More labor violation charges leveled at ICC
By Jamie Bate, St. Thomas Source, 29 November 2000
The two dozen St. Croix Cable TV employees locked out of their jobs by Innovative Communication Corp. a week ago took up positions outside ICC's brand new building Monday to protest the company's order that they join the United Steelworkers union.
The workers were refused entry to ICC's building last Tuesday because they are members of the Our Virgin Islands Labor Union and not of the USW, which has a contract with the company as the bargaining unit for employees.
Company and USW officials, who did not return calls Monday, have said the contract calls for a "closed shop," which precludes he existence of another union. They say the smaller Our Virgin Islands union should be absorbed by the larger USW because its members have no separate identity as a bargaining unit.
"That's nonsense," said Terrence Nelson, OVILU president. "The government deals with 22 unions. Hovensa has more than one. It's not uncommon."
Last month, Nelson added, a National Labor Relations Board administrative law judge ruled that ICC should bargain with OVILU, as well as transfer workers' benefits to its members, and a District Court judge concurred. The NLRB ruling is pending approval by NLRB directors.
In fact, said attorney Lee Rohn, whose law firm represents OVILU, the NLRB administrative law judge blasted ICC for past "unfair labor practices" practically identical to the current dispute. She asserted that the company was in violation of a District Court restraining order directing it not to interfere with the new union.
Rohn said OVILU has again filed unfair labor practice charges against ICC for the recent lockout.
In a unanimous vote in September 1999, the 24 St. Croix Cable TV employees, who hold installation, technical, maintenance, clerical and customer positions, chose to join OVILU rather than the USW. OVILU was certified as a bargaining unit by the National Labor Relations Board the previous May.
The problem, however, is that ICC, owned by Jeffrey Prosser, also owns the V.I. Telephone Company, St. Croix Cable TV, St. Thomas-St. John Cable TV, Vitelcellular and Vitelcom, and has consolidated operations. According to an ICC statement last week, employees of Vitelco's sister companies were cross-trained and "are now part of the Vitelco family" that has been represented by the United Steelworkers Union for 27 years.
It is because of the cross-training that the company argues that the 24 St. Croix Cable workers should become part of the USW.
But NLRB Administrative Law Judge C. Richard Miserendino's ruling is clear: The St. Croix Cable bargaining unit's employees are not an "accretion" to the Vitelco bargaining unit, particularly since OVILU was created before a new contract was signed between ICC and the USW.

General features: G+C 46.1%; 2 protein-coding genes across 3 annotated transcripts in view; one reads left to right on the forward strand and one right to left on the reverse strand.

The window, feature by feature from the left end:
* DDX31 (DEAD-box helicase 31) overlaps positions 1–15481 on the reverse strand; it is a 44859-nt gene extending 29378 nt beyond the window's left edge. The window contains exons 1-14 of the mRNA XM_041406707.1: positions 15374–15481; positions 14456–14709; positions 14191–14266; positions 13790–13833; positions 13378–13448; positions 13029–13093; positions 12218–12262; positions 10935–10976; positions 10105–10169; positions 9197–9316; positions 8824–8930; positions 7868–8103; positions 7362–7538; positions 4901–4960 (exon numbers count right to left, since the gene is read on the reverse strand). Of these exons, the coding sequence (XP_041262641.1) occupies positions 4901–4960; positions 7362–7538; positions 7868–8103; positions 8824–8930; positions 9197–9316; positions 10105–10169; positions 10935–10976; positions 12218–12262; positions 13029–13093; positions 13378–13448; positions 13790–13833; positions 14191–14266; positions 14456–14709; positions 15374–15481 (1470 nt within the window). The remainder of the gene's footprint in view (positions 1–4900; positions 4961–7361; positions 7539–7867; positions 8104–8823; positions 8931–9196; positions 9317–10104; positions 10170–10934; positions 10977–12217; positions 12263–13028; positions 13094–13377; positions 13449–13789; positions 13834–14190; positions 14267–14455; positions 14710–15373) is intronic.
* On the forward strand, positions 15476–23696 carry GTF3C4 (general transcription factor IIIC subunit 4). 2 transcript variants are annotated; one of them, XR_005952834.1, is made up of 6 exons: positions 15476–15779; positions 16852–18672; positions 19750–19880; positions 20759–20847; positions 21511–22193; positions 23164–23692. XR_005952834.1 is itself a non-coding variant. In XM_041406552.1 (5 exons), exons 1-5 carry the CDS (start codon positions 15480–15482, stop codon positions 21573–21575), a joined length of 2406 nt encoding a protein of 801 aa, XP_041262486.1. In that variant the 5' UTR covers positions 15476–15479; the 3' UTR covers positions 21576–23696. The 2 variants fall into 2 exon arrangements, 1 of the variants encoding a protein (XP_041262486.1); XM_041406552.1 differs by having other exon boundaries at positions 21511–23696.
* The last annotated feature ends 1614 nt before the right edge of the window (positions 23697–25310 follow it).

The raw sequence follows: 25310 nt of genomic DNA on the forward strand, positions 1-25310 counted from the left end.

"A finding of accretion would not be appropriate because an accretion assumes that the functions and classifications of the transferred employees will remain essentially unchanged," the judge said in his October ruling. "Here, the evidence shows that the merger/consolidation of job functions will create a new job in order to allow the employees of all the ICC subsidiaries to perform telephone, cable, cellular ... functions."
That, he said, would effectively change the functions and duties of the St. Croix Cable workers.
Nelson agreed. He said that with the consolidation new jobs have been created, illustrating the differences between subsidiary employees before the ICC-USW contract was signed.
Miserendino said that a year ago, ICC violated a variety of national labor relations laws by, among other things, failing and refusing to recognize and bargain with OVILU, withholding dues on behalf of the USW from the paychecks of OVILU members without their consent; by telling them that they were required to sign USW dues check-off forms, and by giving the dues to the USW, "thereby unlawfully assisting and supporting the USW."
"Having found that (ICC) has engaged in certain unfair labor practices, I find that it must be ordered to cease and desist" and to ta action to comply with the law, Miserendino ruled.
Despite that position, attorney Rohn alleged that ICC is not only breaking the law again, but in violation of both the NLRB and District Court rulings. ICC, she said "continues to do anything they want."
Nelson, meanwhile, said the USW is trying to protect its relationship with ICC and Vitelco. He called the big union a mainland-based organization that reaps the benefits of local dues paid by local members.
"They claim ICC to be their turf," Nelson said. "Vitelco has been their turf, not St. Croix Cable TV. The turf of ICC has yet to be determined through the electoral process."